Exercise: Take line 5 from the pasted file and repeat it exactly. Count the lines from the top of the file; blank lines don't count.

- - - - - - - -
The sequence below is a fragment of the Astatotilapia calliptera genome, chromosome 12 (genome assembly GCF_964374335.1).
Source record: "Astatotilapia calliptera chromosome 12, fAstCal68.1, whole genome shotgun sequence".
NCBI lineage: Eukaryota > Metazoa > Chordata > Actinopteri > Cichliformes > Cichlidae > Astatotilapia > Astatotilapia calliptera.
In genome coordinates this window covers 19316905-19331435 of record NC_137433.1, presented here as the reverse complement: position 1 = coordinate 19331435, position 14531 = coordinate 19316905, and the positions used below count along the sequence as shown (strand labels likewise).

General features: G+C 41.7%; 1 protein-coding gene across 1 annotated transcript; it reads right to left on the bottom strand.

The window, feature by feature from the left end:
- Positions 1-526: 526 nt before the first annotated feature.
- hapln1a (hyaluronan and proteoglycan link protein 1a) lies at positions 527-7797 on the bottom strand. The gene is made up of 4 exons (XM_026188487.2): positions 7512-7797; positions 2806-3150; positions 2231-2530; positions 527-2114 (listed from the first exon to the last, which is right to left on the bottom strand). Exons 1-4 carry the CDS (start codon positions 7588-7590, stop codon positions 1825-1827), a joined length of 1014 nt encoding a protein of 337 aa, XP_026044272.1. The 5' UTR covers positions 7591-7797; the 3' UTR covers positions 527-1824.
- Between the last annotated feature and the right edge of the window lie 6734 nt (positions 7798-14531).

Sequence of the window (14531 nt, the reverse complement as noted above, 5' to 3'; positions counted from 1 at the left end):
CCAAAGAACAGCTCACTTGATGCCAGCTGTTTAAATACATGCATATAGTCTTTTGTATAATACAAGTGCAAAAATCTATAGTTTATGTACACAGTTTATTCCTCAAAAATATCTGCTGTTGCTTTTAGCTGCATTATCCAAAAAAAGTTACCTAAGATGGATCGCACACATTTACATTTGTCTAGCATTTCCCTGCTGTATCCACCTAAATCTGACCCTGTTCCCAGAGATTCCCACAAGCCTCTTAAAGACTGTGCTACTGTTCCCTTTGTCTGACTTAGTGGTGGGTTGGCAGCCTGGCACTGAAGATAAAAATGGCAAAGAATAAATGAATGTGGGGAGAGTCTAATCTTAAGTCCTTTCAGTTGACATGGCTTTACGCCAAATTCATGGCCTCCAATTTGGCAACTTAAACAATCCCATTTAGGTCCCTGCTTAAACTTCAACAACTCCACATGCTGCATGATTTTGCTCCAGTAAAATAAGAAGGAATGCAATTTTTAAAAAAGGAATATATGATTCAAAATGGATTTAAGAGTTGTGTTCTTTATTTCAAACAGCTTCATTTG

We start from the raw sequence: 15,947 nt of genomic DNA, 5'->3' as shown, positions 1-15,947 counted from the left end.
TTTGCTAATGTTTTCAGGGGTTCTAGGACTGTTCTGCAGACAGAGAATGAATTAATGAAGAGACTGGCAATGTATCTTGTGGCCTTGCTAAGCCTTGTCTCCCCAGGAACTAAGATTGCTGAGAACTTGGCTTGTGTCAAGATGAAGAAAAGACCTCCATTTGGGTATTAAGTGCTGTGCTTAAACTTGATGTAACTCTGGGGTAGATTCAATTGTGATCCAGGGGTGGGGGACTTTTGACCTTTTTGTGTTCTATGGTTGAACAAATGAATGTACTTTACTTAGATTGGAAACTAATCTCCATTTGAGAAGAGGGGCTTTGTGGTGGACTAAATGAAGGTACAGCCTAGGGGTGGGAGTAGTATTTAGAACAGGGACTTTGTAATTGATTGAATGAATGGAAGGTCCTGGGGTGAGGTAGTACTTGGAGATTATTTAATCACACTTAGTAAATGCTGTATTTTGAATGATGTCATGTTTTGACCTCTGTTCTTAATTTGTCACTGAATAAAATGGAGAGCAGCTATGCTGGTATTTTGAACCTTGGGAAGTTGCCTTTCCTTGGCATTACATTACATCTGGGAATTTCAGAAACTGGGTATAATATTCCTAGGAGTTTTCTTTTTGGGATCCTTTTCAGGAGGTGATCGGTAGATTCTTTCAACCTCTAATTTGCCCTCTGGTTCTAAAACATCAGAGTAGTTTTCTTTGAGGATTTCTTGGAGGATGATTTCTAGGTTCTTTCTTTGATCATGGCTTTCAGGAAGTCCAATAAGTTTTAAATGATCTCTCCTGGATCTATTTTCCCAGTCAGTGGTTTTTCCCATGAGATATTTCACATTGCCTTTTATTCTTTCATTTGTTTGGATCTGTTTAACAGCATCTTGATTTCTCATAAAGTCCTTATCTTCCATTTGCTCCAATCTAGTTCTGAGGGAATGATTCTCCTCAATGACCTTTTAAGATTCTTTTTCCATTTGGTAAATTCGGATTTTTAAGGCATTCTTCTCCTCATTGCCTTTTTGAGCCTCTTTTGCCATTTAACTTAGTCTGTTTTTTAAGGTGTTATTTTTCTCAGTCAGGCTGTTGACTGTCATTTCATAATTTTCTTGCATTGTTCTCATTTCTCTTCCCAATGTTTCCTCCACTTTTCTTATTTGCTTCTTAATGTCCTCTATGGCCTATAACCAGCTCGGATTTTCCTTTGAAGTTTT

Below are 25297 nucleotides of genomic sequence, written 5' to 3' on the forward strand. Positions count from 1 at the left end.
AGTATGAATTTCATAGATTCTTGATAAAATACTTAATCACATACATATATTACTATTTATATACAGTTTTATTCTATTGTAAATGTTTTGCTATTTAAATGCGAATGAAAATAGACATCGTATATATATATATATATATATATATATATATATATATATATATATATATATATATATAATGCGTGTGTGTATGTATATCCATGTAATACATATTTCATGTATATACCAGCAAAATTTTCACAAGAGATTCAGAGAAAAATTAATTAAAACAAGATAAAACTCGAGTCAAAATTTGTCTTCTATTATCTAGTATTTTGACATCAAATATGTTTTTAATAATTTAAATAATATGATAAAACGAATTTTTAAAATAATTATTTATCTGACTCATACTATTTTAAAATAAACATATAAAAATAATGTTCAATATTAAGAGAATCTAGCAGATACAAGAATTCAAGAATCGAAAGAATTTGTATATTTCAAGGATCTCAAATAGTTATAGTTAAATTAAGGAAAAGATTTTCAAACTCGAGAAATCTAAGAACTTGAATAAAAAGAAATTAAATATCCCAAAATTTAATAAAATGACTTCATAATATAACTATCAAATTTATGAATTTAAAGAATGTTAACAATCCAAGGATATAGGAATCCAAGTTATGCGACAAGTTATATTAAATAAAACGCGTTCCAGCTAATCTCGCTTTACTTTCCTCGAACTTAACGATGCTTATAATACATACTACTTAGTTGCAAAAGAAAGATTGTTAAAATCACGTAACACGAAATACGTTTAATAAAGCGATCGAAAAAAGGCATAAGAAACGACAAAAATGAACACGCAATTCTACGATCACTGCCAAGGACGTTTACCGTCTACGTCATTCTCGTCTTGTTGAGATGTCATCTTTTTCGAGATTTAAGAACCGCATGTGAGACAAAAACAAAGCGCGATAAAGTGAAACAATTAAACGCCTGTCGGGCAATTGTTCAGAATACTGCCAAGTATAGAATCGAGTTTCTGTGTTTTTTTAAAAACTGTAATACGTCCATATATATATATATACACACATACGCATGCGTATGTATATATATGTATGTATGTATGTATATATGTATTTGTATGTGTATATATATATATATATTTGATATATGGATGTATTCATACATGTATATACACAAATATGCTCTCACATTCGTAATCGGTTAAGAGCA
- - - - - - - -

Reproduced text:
General features: G+C 41.7%; 1 protein-coding gene across 1 annotated transcript; it reads right to left on the bottom strand.